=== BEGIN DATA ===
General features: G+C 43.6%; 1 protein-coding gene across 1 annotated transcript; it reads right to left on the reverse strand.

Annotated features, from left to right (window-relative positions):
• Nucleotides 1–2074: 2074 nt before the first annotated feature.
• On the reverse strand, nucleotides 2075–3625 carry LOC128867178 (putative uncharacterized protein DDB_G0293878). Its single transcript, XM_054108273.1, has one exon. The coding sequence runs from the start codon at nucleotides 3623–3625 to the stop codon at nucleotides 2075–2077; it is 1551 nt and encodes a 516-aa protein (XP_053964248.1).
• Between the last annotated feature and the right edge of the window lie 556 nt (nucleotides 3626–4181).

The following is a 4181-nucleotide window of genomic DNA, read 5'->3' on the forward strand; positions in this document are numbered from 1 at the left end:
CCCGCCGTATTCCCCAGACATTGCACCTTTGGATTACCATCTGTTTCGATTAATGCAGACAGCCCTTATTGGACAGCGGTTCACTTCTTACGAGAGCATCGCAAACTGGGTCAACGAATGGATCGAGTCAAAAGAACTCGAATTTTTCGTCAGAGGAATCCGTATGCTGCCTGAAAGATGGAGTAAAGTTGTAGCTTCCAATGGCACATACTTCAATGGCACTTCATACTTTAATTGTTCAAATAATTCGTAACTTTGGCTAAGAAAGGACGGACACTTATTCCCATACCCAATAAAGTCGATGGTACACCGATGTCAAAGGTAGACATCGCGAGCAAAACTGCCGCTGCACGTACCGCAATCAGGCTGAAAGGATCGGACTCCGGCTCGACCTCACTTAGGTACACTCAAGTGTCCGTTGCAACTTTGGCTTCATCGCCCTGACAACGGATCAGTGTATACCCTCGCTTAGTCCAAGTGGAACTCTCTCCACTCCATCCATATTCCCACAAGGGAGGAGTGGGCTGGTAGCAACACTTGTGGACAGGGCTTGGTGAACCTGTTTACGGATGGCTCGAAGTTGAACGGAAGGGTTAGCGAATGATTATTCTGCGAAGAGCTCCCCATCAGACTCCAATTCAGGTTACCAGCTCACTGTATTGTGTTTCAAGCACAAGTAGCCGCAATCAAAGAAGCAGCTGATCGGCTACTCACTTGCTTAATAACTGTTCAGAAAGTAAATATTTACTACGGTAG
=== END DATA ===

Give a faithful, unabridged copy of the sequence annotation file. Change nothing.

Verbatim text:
General features: G+C 43.6%; 1 protein-coding gene across 1 annotated transcript; it reads right to left on the reverse strand.

Annotated features, from left to right (window-relative positions):
• Nucleotides 1–2074: 2074 nt before the first annotated feature.
• On the reverse strand, nucleotides 2075–3625 carry LOC128867178 (putative uncharacterized protein DDB_G0293878). Its single transcript, XM_054108273.1, has one exon. The coding sequence runs from the start codon at nucleotides 3623–3625 to the stop codon at nucleotides 2075–2077; it is 1551 nt and encodes a 516-aa protein (XP_053964248.1).
• Between the last annotated feature and the right edge of the window lie 556 nt (nucleotides 3626–4181).

The following is a 4181-nucleotide window of genomic DNA, read 5'->3' on the forward strand; positions in this document are numbered from 1 at the left end:
CCCGCCGTATTCCCCAGACATTGCACCTTTGGATTACCATCTGTTTCGATTAATGCAGACAGCCCTTATTGGACAGCGGTTCACTTCTTACGAGAGCATCGCAAACTGGGTCAACGAATGGATCGAGTCAAAAGAACTCGAATTTTTCGTCAGAGGAATCCGTATGCTGCCTGAAAGATGGAGTAAAGTTGTAGCTTCCAATGGCACATACTTCAATGGCACTTCATACTTTAATTGTTCAAATAATTCGTAACTTTGGCTAAGAAAGGACGGACACTTATTCCCATACCCAATAAAGTCGATGGTACACCGATGTCAAAGGTAGACATCGCGAGCAAAACTGCCGCTGCACGTACCGCAATCAGGCTGAAAGGATCGGACTCCGGCTCGACCTCACTTAGGTACACTCAAGTGTCCGTTGCAACTTTGGCTTCATCGCCCTGACAACGGATCAGTGTATACCCTCGCTTAGTCCAAGTGGAACTCTCTCCACTCCATCCATATTCCCACAAGGGAGGAGTGGGCTGGTAGCAACACTTGTGGACAGGGCTTGGTGAACCTGTTTACGGATGGCTCGAAGTTGAACGGAAGGGTTAGCGAATGATTATTCTGCGAAGAGCTCCCCATCAGACTCCAATTCAGGTTACCAGCTCACTGTATTGTGTTTCAAGCACAAGTAGCCGCAATCAAAGAAGCAGCTGATCGGCTACTCACTTGCTTAATAACTGTTCAGAAAGTAAATATTTACTACGGTAG